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'Bubble barriers' are helping keep our oceans plastic-free

Words by Abi Scaife

Bubbles. You love them in the bath, in a bottle, in your flavoured water.

But now, there’s an even better reason to love these fun and whimsical miracles of science.

 The Bubble Barrier at Oude Rijn river at Katwijk in the mid-western Netherlands.

Every year, 8 million metric tons of plastic ends up in our oceans - and as much as 80% of that plastic is estimated to have arrived there after being dumped into rivers.

A team of Dutch inventors came up with the Great Bubble Barrier back in 2019 and the first one was deployed in the mouth of the Oude Rijn (Old Rhine) river at Katwijk in mid-western Netherlands.

Locals have been upset by the plastic littering nearby beaches for a long time and, finally, there is an invention that will do something about it.

The bubble barrier in Amsterdam

The Great Bubble Barrier works by creating a ‘bubble curtain’ using a perforated tube placed diagonally on the bottom of the waterway. Air is pumped through this tube, creating bubbles!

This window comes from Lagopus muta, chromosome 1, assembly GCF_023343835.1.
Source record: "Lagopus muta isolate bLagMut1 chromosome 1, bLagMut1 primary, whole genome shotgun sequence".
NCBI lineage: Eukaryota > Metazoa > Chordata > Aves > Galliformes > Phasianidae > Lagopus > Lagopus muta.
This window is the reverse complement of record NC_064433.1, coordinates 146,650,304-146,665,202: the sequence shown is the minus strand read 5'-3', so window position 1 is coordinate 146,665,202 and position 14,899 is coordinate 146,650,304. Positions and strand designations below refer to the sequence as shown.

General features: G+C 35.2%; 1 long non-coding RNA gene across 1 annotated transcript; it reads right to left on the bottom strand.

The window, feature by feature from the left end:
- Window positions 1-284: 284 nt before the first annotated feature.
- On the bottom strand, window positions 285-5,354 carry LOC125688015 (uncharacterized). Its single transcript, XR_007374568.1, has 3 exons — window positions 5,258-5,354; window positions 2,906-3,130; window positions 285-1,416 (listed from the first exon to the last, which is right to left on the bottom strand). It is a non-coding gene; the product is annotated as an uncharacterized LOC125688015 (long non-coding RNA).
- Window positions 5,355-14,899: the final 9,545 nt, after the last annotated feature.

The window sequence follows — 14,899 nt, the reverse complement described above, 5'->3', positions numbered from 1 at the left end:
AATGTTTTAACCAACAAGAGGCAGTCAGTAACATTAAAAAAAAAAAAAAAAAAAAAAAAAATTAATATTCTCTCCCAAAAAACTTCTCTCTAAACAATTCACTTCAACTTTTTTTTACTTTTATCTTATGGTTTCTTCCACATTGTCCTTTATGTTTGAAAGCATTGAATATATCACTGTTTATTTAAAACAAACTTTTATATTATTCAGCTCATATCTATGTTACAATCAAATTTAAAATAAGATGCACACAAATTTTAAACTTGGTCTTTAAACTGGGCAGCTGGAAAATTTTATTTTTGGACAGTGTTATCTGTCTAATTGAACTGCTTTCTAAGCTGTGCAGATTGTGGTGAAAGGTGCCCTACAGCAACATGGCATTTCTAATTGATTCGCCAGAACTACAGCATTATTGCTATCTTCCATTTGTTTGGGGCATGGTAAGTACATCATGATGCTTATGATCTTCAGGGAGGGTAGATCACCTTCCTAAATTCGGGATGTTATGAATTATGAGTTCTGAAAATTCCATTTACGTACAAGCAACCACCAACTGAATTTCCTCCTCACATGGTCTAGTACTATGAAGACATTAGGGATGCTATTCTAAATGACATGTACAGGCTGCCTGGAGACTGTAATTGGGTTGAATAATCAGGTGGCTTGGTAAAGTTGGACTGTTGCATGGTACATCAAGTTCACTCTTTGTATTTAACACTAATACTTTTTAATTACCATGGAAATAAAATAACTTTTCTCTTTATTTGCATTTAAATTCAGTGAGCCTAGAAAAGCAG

The bubble curtain prevents plastics from passing through and instead pushes them to the surface of the water and to the edges of the waterway where there is a catchment system. After this, the plastic can be appropriately disposed of, preventing it from polluting oceans and beaches.

An illustration of how the bubble barriers work.

The bubble curtain allows fish and otherwildlife to pass through unhindered, and the whole system works 24/7, 365, regardless of what the water levels are like.

Since the success of the bubble barrier in the Netherlands, another has been deployed in Amsterdam, and two more are planned for Portugal and Germany.

This article aligns with the UN SDG Climate Action.

This article aligns with the following UN SDGs

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